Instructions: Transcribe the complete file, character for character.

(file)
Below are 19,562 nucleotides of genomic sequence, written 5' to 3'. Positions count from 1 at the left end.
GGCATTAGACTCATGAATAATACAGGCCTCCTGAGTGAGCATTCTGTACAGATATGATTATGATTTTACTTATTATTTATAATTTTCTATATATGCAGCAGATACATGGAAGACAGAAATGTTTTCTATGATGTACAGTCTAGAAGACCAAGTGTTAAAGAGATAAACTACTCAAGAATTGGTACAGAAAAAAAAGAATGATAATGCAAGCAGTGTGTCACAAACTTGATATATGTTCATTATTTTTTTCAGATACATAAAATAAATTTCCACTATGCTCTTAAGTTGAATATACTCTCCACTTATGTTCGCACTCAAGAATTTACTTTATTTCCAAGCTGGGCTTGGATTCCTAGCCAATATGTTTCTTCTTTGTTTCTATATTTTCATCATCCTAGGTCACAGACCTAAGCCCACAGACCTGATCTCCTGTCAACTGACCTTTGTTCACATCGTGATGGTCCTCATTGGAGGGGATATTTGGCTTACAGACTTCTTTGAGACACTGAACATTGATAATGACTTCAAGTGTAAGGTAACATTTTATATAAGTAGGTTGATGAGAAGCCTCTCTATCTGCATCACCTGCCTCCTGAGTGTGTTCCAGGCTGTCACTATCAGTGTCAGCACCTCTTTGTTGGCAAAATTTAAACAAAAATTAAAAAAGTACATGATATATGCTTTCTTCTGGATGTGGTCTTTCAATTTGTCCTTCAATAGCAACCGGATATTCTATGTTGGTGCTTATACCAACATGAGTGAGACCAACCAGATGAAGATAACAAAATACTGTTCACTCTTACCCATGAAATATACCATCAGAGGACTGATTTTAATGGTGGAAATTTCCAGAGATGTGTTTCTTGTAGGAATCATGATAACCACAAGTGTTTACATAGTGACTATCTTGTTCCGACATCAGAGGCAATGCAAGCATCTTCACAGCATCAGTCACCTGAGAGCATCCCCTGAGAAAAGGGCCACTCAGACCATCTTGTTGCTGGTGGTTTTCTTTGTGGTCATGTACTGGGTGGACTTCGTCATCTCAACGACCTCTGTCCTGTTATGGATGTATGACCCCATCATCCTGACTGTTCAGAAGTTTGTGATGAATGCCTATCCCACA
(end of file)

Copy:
Below are 19,562 nucleotides of genomic sequence, written 5' to 3'. Positions count from 1 at the left end.
GGCATTAGACTCATGAATAATACAGGCCTCCTGAGTGAGCATTCTGTACAGATATGATTATGATTTTACTTATTATTTATAATTTTCTATATATGCAGCAGATACATGGAAGACAGAAATGTTTTCTATGATGTACAGTCTAGAAGACCAAGTGTTAAAGAGATAAACTACTCAAGAATTGGTACAGAAAAAAAAGAATGATAATGCAAGCAGTGTGTCACAAACTTGATATATGTTCATTATTTTTTTCAGATACATAAAATAAATTTCCACTATGCTCTTAAGTTGAATATACTCTCCACTTATGTTCGCACTCAAGAATTTACTTTATTTCCAAGCTGGGCTTGGATTCCTAGCCAATATGTTTCTTCTTTGTTTCTATATTTTCATCATCCTAGGTCACAGACCTAAGCCCACAGACCTGATCTCCTGTCAACTGACCTTTGTTCACATCGTGATGGTCCTCATTGGAGGGGATATTTGGCTTACAGACTTCTTTGAGACACTGAACATTGATAATGACTTCAAGTGTAAGGTAACATTTTATATAAGTAGGTTGATGAGAAGCCTCTCTATCTGCATCACCTGCCTCCTGAGTGTGTTCCAGGCTGTCACTATCAGTGTCAGCACCTCTTTGTTGGCAAAATTTAAACAAAAATTAAAAAAGTACATGATATATGCTTTCTTCTGGATGTGGTCTTTCAATTTGTCCTTCAATAGCAACCGGATATTCTATGTTGGTGCTTATACCAACATGAGTGAGACCAACCAGATGAAGATAACAAAATACTGTTCACTCTTACCCATGAAATATACCATCAGAGGACTGATTTTAATGGTGGAAATTTCCAGAGATGTGTTTCTTGTAGGAATCATGATAACCACAAGTGTTTACATAGTGACTATCTTGTTCCGACATCAGAGGCAATGCAAGCATCTTCACAGCATCAGTCACCTGAGAGCATCCCCTGAGAAAAGGGCCACTCAGACCATCTTGTTGCTGGTGGTTTTCTTTGTGGTCATGTACTGGGTGGACTTCGTCATCTCAACGACCTCTGTCCTGTTATGGATGTATGACCCCATCATCCTGACTGTTCAGAAGTTTGTGATGAATGCCTATCCCACA